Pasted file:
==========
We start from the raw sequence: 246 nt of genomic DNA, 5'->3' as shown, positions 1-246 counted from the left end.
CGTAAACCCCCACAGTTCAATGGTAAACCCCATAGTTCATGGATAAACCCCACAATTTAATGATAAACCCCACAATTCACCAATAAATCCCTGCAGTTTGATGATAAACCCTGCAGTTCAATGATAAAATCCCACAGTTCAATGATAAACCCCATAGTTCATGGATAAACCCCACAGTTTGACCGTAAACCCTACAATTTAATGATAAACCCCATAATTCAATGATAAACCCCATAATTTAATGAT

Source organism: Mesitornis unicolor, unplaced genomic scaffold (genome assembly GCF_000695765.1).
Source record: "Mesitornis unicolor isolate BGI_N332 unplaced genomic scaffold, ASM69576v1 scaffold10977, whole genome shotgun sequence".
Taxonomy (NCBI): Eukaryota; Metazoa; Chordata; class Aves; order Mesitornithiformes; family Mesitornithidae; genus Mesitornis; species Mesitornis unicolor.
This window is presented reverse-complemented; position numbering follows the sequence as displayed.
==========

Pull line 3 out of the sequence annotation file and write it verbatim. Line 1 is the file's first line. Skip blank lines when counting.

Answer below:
Source organism: Mesitornis unicolor, unplaced genomic scaffold (genome assembly GCF_000695765.1).